Why do some of our organs come in pairs, but other organs do not? We have two eyes, two lungs, two kidneys, but only one nose, one heart, one stomach, etc. Oh well, if someone knows the answer, please forward it to me. In the meantime, since I've got your attention, let's talk about the pair of kidneys that sit in the middle of the abdomen toward the back.
The main purpose of the kidneys is to filter and reprocess blood. It's an extremely complex process and cannot simply be likened to a sieve. Wastes and extra water are removed to become urine, which flows from the kidneys to the bladder to be excreted whenever we feel the need to urinate. But the normal proteins and cells of the bloodstream that we need are returned back to the blood. In this way, the kidneys regulate the body's levels of many substances, sometimes keeping them to a very narrow, normal range.
But the kidneys also are important for other reasons. The kidneys release three hormones: one that stimulates the bone marrow to produce red blood cells, another that helps regulate blood pressure, and the third is actually the active form of vitamin D, which helps maintain calcium levels.
Frequently, patients will have tests that check "kidney function." This is done to know how efficiently the kidneys are filtering and reabsorbing. Fortunately, a decline of 30 to 40 percent of kidney function is not a problem. It's when function declines to the 25 percent level that serious health problems arise.
The most common blood test for kidney function is the Glomerular Filtration Rate (GFR), and the most common urine test for kidney function is the urinalysis. The GFR is a laboratory calculation based on the level of creatinine, which is a break-down product of muscle and is usually produced at a fairly constant rate by the body. Since creatinine is chiefly filtered out of the blood by the kidneys with little or no reabsorption, levels in the blood and urine may be used to calculate the filtration rate. So, the GFR can tell if the filtering of the kidney is deficient. As for the urinalysis, impaired kidneys allow a protein called albumin to leak into the urine, a situation called proteinuria.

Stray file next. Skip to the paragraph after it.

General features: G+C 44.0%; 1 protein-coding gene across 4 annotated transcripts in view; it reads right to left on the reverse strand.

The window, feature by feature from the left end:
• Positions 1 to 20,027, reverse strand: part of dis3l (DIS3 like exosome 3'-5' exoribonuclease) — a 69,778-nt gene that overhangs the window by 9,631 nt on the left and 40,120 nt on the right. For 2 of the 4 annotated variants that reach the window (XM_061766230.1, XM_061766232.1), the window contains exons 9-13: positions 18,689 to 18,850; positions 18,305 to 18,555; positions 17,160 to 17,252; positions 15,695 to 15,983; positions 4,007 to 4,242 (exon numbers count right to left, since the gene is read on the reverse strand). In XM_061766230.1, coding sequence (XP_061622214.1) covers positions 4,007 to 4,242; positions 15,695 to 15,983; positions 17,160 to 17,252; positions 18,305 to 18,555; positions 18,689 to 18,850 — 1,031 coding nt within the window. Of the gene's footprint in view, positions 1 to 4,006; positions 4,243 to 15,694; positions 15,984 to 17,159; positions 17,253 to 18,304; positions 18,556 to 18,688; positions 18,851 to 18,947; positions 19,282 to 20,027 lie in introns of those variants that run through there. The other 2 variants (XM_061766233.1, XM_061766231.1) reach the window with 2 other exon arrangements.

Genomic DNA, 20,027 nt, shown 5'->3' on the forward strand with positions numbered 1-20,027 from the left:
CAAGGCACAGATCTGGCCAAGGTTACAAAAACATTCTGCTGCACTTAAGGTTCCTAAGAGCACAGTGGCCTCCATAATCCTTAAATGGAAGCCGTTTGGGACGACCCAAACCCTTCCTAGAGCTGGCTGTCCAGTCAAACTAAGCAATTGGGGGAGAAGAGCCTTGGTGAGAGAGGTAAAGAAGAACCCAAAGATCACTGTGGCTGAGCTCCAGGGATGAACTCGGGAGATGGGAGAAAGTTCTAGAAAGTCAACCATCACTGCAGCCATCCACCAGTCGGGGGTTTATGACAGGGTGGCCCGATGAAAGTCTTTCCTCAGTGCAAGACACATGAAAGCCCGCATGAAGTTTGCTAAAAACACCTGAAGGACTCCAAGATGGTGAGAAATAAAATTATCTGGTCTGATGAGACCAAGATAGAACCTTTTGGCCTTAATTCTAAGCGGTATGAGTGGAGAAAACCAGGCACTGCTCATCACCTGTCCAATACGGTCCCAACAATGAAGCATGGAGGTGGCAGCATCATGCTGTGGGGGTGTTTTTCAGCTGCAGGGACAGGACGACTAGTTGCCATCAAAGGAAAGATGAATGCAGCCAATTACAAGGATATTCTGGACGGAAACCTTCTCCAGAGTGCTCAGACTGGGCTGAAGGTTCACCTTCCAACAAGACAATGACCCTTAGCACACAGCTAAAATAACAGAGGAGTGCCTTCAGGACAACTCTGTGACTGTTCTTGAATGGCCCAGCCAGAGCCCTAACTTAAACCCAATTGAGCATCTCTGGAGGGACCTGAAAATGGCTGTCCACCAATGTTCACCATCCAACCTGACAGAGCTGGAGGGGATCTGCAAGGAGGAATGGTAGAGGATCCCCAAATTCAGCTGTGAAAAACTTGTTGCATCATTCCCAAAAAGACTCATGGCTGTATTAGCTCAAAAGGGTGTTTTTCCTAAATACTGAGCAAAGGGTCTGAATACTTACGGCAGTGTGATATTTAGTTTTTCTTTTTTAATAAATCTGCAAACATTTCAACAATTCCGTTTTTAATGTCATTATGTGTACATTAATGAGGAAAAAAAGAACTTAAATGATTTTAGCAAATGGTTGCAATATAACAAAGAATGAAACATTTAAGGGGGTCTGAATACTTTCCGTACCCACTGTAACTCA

So it makes sense to protect the kidneys as much as possible. Diabetes and high blood pressure are two of the most common conditions that severely impact proper, healthy kidney function. High sugar levels in diabetes directly damages the microscopic filtering cells of the kidneys while high blood pressure damages the microscopic blood vessels of the kidneys.
So if you are diabetic or have high blood pressure, make certain you are controlling the conditions with proper dietary changes, and taking medications as indicated. And as always, quit cigarettes and get plenty of exercise and good quality sleep.
• Agnes Oblas is an adult nurse practitioner with a private practice and residence in Ahwatukee Foothills. For questions, or if there is a topic you would like her to address, call (602) 405-6320 or email firstname.lastname@example.org. Her website is www.newpathshealth.com.